The Mendocino County Inland Water and Power Commission (MCIWPC), Round Valley Indian Tribes (RVIT), and the Sonoma County Water Agency (Sonoma Water), collectively the proponents, have submitted a proposal Pacific Gas and Electric Company (PG&E) to advance a regional solution for preserving flows in the Russian River and improving Eel River fisheries.
In 2021, due to equipment failure at the powerplant, PG&E stopped generating power at the Potter Valley Project. PG&E decided not to repair the powerplant. It is preparing a license surrender application, to be filed with the Federal Energy Regulatory Commission (FERC). The deadline for application is January 2025.
PG&E has said that its application would propose to remove Scott and Cape Horn Dams and end any operations, including water diversions to the Russian River, unless it received a complete and credible proposal in July 2023.
The proponents submitted a proposal to PG&E to preserve water diversions into the Russian River watershed through the Potter Valley Project. The proposal is also important to assure that removal or modification of facilities allow for upstream and downstream fish migration at Cape Horn Dam, consistent with goals for a sustainable and harvestable Eel River fishery.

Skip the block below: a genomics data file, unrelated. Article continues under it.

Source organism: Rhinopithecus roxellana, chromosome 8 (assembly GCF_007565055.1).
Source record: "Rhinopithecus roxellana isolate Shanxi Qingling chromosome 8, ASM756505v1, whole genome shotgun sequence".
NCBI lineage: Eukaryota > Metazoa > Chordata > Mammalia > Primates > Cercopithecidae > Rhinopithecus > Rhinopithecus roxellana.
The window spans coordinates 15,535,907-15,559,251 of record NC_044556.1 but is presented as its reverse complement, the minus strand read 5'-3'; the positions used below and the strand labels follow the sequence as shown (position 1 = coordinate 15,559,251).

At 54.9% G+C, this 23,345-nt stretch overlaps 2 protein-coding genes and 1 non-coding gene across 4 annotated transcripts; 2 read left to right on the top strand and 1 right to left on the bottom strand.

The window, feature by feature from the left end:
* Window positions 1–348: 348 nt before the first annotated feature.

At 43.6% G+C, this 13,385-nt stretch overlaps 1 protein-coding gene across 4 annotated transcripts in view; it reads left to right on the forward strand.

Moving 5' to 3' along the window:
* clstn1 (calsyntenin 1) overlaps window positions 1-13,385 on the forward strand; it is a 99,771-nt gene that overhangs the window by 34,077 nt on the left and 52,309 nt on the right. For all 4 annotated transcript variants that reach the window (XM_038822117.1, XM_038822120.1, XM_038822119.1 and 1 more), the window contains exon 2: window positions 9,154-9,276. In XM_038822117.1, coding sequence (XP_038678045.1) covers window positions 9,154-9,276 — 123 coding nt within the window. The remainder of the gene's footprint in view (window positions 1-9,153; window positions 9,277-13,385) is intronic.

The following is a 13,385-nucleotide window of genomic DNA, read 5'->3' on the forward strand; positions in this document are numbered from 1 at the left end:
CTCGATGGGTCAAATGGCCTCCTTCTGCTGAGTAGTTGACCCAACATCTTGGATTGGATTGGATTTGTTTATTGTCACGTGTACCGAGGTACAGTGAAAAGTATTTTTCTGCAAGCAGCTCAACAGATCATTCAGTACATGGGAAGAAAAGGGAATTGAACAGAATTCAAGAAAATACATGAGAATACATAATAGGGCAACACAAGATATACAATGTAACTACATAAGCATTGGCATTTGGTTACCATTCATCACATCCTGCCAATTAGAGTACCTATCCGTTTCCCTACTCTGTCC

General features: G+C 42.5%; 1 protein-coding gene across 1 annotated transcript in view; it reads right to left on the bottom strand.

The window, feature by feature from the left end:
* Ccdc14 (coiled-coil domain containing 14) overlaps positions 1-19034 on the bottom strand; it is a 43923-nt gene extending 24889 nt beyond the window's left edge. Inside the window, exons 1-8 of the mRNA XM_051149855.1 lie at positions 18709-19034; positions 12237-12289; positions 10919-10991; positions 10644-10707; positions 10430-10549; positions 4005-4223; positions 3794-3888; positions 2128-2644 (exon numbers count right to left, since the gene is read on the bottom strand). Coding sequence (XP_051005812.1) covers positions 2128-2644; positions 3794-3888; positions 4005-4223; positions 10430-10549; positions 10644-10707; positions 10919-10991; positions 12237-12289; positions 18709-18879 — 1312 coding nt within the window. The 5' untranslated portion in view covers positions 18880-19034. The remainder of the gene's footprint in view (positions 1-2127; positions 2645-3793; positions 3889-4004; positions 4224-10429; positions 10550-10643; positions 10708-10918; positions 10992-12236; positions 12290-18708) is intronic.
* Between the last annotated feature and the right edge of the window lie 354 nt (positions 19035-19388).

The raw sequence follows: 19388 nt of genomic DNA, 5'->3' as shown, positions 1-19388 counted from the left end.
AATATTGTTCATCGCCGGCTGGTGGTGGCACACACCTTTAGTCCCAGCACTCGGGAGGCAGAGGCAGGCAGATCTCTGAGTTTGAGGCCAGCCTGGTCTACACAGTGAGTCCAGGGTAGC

Ongoing water diversions into the Russian River through the Potter Valley Project are critical to the health of the watershed, to ongoing water supply, and to Russian River fisheries. Without the Potter Valley Diversion, Lake Mendocino would have shortages eight of every 10 years and would go dry two of every 10 years.
The proposal includes creation of a regional entity to serve as a legal organization in discussing a New Eel-Russian Facility with PG&E.
The proposal seeks PG&E to include in its final license surrender application a request that the Federal Energy Regulatory Commission issue a nonpower license to the regional entity, which would preserve components of the modified Potter Valley Project diversion facilities and authorize the construction of the Eel-Russian facility.
The immediate role of this regional entity and the proposal is to preserve water diversions into the Russian River through the Potter Valley Project site while providing upstream and downstream fish migration to support larger efforts aimed at achieving naturally reproducing, self-sustaining and harvestable native anadromous fish populations.
The proposal has been shaped by insights provided through the Russian River Water Forum. Through the Forum, stakeholders and the public will have an opportunity to assist in the development of the details in the proposal.
For information about the proponents and the Russian River Water Forum, go to: